Contusional Injury of the Cord

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Commonly the term "contusio spinalis" designates all primary mechanical alterations of the cord and its coverings caused by blunt violence to the cord. Spinal cord contusion injuries also include all non-disruptive injuries without evidence of continuing compression but those more severe than reversible functional disturbances are referred to as concussion injuries (Jellinger 1976).

Fig. 10.5a-d. Fracture of the dens axis (arrows in a, b) and in- cipito-cervical junction and fracture of the dens axis; c epidural traspinal hemorrhage as a result of a combined retroflexion and hemorrhage and intraspinal hemorrhage; d intraspinal hemor-rotation around the z-axis: a Spine and spinal cord in situ; b oc- rhage

Fig. 10.5a-d. Fracture of the dens axis (arrows in a, b) and in- cipito-cervical junction and fracture of the dens axis; c epidural traspinal hemorrhage as a result of a combined retroflexion and hemorrhage and intraspinal hemorrhage; d intraspinal hemor-rotation around the z-axis: a Spine and spinal cord in situ; b oc- rhage

This type of SCI features intramedullary hemorrhage and/or edema (Fig. 10.6a). The histological alterations extend the lesion for several segments both above and below the original site of injury. The bleeding involves the central gray matter, particularly the ventral portion of the posterior horn and the central canal, i.e., central cord necrosis or myelomalacia. Most cases exhibit a combination of hemorrhage and necrotic liquefaction of the central parts of the cord.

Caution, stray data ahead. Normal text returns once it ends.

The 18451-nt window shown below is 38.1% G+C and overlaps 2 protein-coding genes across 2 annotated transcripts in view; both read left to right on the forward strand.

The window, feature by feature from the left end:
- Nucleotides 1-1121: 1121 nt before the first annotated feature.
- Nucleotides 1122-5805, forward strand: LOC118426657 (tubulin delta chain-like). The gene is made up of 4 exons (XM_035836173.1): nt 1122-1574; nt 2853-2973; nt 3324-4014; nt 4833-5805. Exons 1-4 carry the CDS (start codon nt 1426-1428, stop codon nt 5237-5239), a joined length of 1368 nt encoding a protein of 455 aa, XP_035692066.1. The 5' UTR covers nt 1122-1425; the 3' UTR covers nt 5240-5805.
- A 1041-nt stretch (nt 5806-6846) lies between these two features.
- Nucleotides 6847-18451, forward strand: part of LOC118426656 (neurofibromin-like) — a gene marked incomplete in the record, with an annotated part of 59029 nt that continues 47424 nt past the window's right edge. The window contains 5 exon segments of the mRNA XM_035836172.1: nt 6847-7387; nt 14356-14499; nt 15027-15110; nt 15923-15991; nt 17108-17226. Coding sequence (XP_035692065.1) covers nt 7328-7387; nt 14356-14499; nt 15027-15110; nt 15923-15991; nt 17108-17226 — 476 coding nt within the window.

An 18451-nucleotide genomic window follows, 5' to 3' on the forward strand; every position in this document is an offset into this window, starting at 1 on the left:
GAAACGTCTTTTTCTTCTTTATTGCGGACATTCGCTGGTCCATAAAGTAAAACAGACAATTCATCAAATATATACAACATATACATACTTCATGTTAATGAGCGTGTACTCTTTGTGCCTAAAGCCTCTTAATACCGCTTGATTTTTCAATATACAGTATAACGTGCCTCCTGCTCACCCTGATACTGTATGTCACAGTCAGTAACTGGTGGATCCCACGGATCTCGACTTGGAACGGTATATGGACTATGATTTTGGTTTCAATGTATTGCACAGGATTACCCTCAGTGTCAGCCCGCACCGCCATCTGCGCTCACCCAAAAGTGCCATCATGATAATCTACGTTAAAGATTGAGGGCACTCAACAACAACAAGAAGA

During the first 2 h after the impact, the first reactive changes arise: congestion, edema, and homog-enization of vessel walls with leakage of plasma into the perivascular spaces (Wolman 1965) as well as leukocyte reaction (Fig. 10.6b). The periphery of the primary injury is characterized by rostral and caudal axonal swelling and axonal bulbs (Fig. 10.6c-f). Dendrite injury (Fig. 3.2) is also seen as marked by the absence of immunoreactivity to microtubule-as-sociated protein 2 (Map2 - see Fig. 10.7a, b) (Li et al. 1997). An extensive demyelination occurs (Fig. 10.7c, d). Retrograde and Wallerian (= anterograde) degenerations are evident (Hughes 1978). The adjacent neuropil features a pronounced spongy gliosis. Four inflammatory phases are seen:

1. Hemorrhage and neuronal necrosis

2. Blood cell reaction

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